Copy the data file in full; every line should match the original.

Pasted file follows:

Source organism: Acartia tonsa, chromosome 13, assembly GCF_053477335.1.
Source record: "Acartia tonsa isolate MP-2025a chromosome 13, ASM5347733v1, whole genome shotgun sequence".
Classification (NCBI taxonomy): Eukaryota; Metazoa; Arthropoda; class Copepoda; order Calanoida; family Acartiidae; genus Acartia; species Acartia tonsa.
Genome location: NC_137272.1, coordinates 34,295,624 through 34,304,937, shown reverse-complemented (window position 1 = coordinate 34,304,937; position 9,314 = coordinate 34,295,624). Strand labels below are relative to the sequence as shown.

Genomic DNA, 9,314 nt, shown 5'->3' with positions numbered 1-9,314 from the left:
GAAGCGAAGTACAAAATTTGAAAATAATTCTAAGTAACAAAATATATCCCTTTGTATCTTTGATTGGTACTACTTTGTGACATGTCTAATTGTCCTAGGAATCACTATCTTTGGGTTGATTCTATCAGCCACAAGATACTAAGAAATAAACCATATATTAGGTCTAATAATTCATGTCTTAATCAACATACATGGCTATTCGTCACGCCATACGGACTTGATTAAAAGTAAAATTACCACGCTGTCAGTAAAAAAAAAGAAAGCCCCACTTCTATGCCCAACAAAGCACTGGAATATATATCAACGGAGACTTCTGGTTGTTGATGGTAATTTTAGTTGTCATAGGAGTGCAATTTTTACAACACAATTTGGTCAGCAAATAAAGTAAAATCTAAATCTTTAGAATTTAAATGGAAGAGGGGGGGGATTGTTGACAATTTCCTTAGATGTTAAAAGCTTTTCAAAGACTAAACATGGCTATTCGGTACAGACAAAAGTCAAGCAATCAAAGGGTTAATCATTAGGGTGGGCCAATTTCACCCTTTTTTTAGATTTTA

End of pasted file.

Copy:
Source organism: Acartia tonsa, chromosome 13, assembly GCF_053477335.1.
Source record: "Acartia tonsa isolate MP-2025a chromosome 13, ASM5347733v1, whole genome shotgun sequence".
Classification (NCBI taxonomy): Eukaryota; Metazoa; Arthropoda; class Copepoda; order Calanoida; family Acartiidae; genus Acartia; species Acartia tonsa.
Genome location: NC_137272.1, coordinates 34,295,624 through 34,304,937, shown reverse-complemented (window position 1 = coordinate 34,304,937; position 9,314 = coordinate 34,295,624). Strand labels below are relative to the sequence as shown.

Genomic DNA, 9,314 nt, shown 5'->3' with positions numbered 1-9,314 from the left:
GAAGCGAAGTACAAAATTTGAAAATAATTCTAAGTAACAAAATATATCCCTTTGTATCTTTGATTGGTACTACTTTGTGACATGTCTAATTGTCCTAGGAATCACTATCTTTGGGTTGATTCTATCAGCCACAAGATACTAAGAAATAAACCATATATTAGGTCTAATAATTCATGTCTTAATCAACATACATGGCTATTCGTCACGCCATACGGACTTGATTAAAAGTAAAATTACCACGCTGTCAGTAAAAAAAAAGAAAGCCCCACTTCTATGCCCAACAAAGCACTGGAATATATATCAACGGAGACTTCTGGTTGTTGATGGTAATTTTAGTTGTCATAGGAGTGCAATTTTTACAACACAATTTGGTCAGCAAATAAAGTAAAATCTAAATCTTTAGAATTTAAATGGAAGAGGGGGGGGATTGTTGACAATTTCCTTAGATGTTAAAAGCTTTTCAAAGACTAAACATGGCTATTCGGTACAGACAAAAGTCAAGCAATCAAAGGGTTAATCATTAGGGTGGGCCAATTTCACCCTTTTTTTAGATTTTA